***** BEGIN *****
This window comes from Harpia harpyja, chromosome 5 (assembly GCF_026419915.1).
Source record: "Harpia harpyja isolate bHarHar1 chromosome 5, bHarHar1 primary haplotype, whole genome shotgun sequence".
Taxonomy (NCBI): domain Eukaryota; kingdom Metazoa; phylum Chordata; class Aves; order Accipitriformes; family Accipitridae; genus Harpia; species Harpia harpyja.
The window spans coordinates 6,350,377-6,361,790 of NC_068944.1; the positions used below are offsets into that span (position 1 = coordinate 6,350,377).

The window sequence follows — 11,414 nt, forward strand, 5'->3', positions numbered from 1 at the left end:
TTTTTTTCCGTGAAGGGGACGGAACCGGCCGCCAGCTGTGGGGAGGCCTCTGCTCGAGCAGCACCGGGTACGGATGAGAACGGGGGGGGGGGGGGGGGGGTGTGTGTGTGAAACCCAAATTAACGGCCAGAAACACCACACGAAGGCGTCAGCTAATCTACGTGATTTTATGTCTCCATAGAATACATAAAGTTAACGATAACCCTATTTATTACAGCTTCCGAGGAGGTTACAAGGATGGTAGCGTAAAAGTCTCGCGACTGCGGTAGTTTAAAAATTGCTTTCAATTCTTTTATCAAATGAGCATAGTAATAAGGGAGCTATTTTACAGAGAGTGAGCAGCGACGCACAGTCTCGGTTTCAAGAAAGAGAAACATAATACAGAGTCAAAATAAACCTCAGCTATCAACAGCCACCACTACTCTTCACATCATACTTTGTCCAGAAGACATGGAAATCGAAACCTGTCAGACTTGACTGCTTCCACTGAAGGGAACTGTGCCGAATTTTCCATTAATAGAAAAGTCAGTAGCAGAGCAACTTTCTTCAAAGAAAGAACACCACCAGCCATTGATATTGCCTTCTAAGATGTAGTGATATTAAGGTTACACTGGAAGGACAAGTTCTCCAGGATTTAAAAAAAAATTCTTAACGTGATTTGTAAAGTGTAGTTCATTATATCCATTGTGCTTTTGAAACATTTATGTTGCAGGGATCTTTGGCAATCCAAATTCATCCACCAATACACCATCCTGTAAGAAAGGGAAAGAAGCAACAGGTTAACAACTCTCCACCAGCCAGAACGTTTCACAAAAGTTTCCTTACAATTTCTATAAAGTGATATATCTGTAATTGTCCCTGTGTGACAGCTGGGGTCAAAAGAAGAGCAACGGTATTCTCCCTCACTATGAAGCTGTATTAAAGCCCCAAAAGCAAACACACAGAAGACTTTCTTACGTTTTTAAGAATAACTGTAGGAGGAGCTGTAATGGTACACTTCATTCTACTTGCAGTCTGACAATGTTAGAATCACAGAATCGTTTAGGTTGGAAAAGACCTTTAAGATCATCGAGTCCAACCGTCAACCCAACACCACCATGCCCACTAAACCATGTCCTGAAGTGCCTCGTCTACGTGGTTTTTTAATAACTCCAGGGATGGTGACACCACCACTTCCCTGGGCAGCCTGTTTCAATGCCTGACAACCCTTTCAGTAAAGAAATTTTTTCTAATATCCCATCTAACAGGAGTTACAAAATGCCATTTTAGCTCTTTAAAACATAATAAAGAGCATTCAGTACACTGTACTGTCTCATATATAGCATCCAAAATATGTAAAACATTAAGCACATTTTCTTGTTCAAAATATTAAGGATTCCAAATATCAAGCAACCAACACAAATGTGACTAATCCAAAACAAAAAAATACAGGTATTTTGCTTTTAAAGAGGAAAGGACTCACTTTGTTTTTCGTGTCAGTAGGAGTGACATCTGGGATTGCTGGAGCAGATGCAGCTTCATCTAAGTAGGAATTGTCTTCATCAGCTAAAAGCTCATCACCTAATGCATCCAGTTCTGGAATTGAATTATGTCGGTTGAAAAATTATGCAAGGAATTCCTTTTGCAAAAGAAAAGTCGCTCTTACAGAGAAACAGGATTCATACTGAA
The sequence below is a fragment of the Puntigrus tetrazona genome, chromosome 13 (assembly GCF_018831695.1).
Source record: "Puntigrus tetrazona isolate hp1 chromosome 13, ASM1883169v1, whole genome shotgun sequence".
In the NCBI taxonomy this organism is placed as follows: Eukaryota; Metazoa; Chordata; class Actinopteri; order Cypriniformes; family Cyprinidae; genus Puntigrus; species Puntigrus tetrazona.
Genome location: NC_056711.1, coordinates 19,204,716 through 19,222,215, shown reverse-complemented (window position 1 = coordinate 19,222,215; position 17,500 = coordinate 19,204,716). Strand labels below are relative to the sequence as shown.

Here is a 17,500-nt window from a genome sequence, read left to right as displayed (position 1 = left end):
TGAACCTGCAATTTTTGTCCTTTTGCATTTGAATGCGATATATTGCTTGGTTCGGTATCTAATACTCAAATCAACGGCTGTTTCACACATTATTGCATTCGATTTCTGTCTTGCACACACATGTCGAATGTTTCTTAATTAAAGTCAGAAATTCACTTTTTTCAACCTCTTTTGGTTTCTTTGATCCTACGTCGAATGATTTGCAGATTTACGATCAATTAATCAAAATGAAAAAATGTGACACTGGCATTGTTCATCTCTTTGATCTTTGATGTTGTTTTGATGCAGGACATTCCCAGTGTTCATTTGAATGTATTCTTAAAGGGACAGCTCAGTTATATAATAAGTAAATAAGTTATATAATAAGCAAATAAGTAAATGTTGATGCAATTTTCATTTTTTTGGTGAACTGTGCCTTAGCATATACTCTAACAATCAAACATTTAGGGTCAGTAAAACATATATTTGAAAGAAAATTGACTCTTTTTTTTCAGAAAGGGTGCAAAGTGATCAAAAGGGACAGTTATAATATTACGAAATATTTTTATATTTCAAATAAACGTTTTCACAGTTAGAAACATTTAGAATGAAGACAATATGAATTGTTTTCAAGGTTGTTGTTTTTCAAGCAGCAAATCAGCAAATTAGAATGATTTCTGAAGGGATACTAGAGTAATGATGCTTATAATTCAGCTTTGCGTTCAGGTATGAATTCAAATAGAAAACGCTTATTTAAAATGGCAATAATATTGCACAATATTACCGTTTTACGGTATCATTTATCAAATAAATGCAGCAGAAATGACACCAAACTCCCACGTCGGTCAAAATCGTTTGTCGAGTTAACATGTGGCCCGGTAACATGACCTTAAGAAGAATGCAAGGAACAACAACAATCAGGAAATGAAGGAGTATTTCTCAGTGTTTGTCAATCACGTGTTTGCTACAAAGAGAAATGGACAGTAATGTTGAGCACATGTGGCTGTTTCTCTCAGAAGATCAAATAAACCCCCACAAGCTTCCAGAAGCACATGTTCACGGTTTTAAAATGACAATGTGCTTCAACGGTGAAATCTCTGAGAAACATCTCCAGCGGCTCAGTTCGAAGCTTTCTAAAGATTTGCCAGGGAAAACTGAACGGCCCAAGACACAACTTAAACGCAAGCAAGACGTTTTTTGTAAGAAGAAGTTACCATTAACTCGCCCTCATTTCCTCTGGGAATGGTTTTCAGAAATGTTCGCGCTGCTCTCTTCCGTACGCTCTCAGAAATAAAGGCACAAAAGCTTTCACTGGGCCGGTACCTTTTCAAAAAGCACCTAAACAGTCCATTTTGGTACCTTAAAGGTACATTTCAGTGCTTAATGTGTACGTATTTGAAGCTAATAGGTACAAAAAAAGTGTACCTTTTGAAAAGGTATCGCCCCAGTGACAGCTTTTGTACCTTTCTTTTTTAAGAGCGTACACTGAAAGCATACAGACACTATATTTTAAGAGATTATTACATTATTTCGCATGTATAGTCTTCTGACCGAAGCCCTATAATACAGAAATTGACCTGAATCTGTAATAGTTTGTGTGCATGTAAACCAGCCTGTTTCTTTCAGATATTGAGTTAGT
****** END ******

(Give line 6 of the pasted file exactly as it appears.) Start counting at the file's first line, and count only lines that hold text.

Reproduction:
TTTTTTTCCGTGAAGGGGACGGAACCGGCCGCCAGCTGTGGGGAGGCCTCTGCTCGAGCAGCACCGGGTACGGATGAGAACGGGGGGGGGGGGGGGGGGGTGTGTGTGTGAAACCCAAATTAACGGCCAGAAACACCACACGAAGGCGTCAGCTAATCTACGTGATTTTATGTCTCCATAGAATACATAAAGTTAACGATAACCCTATTTATTACAGCTTCCGAGGAGGTTACAAGGATGGTAGCGTAAAAGTCTCGCGACTGCGGTAGTTTAAAAATTGCTTTCAATTCTTTTATCAAATGAGCATAGTAATAAGGGAGCTATTTTACAGAGAGTGAGCAGCGACGCACAGTCTCGGTTTCAAGAAAGAGAAACATAATACAGAGTCAAAATAAACCTCAGCTATCAACAGCCACCACTACTCTTCACATCATACTTTGTCCAGAAGACATGGAAATCGAAACCTGTCAGACTTGACTGCTTCCACTGAAGGGAACTGTGCCGAATTTTCCATTAATAGAAAAGTCAGTAGCAGAGCAACTTTCTTCAAAGAAAGAACACCACCAGCCATTGATATTGCCTTCTAAGATGTAGTGATATTAAGGTTACACTGGAAGGACAAGTTCTCCAGGATTTAAAAAAAAATTCTTAACGTGATTTGTAAAGTGTAGTTCATTATATCCATTGTGCTTTTGAAACATTTATGTTGCAGGGATCTTTGGCAATCCAAATTCATCCACCAATACACCATCCTGTAAGAAAGGGAAAGAAGCAACAGGTTAACAACTCTCCACCAGCCAGAACGTTTCACAAAAGTTTCCTTACAATTTCTATAAAGTGATATATCTGTAATTGTCCCTGTGTGACAGCTGGGGTCAAAAGAAGAGCAACGGTATTCTCCCTCACTATGAAGCTGTATTAAAGCCCCAAAAGCAAACACACAGAAGACTTTCTTACGTTTTTAAGAATAACTGTAGGAGGAGCTGTAATGGTACACTTCATTCTACTTGCAGTCTGACAATGTTAGAATCACAGAATCGTTTAGGTTGGAAAAGACCTTTAAGATCATCGAGTCCAACCGTCAACCCAACACCACCATGCCCACTAAACCATGTCCTGAAGTGCCTCGTCTACGTGGTTTTTTAATAACTCCAGGGATGGTGACACCACCACTTCCCTGGGCAGCCTGTTTCAATGCCTGACAACCCTTTCAGTAAAGAAATTTTTTCTAATATCCCATCTAACAGGAGTTACAAAATGCCATTTTAGCTCTTTAAAACATAATAAAGAGCATTCAGTACACTGTACTGTCTCATATATAGCATCCAAAATATGTAAAACATTAAGCACATTTTCTTGTTCAAAATATTAAGGATTCCAAATATCAAGCAACCAACACAAATGTGACTAATCCAAAACAAAAAAATACAGGTATTTTGCTTTTAAAGAGGAAAGGACTCACTTTGTTTTTCGTGTCAGTAGGAGTGACATCTGGGATTGCTGGAGCAGATGCAGCTTCATCTAAGTAGGAATTGTCTTCATCAGCTAAAAGCTCATCACCTAATGCATCCAGTTCTGGAATTGAATTATGTCGGTTGAAAAATTATGCAAGGAATTCCTTTTGCAAAAGAAAAGTCGCTCTTACAGAGAAACAGGATTCATACTGAA